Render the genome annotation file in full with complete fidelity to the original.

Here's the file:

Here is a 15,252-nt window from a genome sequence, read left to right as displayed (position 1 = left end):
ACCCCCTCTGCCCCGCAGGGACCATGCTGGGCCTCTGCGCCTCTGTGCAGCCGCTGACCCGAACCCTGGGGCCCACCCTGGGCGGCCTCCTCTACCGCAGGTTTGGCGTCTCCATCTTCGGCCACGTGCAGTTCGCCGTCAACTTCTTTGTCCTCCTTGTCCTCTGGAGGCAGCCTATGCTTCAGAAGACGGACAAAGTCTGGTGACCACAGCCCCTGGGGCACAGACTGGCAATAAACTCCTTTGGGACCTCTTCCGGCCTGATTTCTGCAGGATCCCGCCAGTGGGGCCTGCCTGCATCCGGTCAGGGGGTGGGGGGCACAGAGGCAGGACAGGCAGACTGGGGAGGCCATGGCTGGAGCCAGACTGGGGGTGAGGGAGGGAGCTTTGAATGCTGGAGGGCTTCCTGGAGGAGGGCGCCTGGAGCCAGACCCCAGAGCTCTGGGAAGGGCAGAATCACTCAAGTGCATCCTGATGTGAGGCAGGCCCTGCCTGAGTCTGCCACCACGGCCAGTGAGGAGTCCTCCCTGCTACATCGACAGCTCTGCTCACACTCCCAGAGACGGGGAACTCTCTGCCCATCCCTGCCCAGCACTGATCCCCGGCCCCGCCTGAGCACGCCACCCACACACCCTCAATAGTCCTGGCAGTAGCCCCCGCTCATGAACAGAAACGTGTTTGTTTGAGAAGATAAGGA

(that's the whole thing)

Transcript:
Here is a 15,252-nt window from a genome sequence, read left to right as displayed (position 1 = left end):
ACCCCCTCTGCCCCGCAGGGACCATGCTGGGCCTCTGCGCCTCTGTGCAGCCGCTGACCCGAACCCTGGGGCCCACCCTGGGCGGCCTCCTCTACCGCAGGTTTGGCGTCTCCATCTTCGGCCACGTGCAGTTCGCCGTCAACTTCTTTGTCCTCCTTGTCCTCTGGAGGCAGCCTATGCTTCAGAAGACGGACAAAGTCTGGTGACCACAGCCCCTGGGGCACAGACTGGCAATAAACTCCTTTGGGACCTCTTCCGGCCTGATTTCTGCAGGATCCCGCCAGTGGGGCCTGCCTGCATCCGGTCAGGGGGTGGGGGGCACAGAGGCAGGACAGGCAGACTGGGGAGGCCATGGCTGGAGCCAGACTGGGGGTGAGGGAGGGAGCTTTGAATGCTGGAGGGCTTCCTGGAGGAGGGCGCCTGGAGCCAGACCCCAGAGCTCTGGGAAGGGCAGAATCACTCAAGTGCATCCTGATGTGAGGCAGGCCCTGCCTGAGTCTGCCACCACGGCCAGTGAGGAGTCCTCCCTGCTACATCGACAGCTCTGCTCACACTCCCAGAGACGGGGAACTCTCTGCCCATCCCTGCCCAGCACTGATCCCCGGCCCCGCCTGAGCACGCCACCCACACACCCTCAATAGTCCTGGCAGTAGCCCCCGCTCATGAACAGAAACGTGTTTGTTTGAGAAGATAAGGA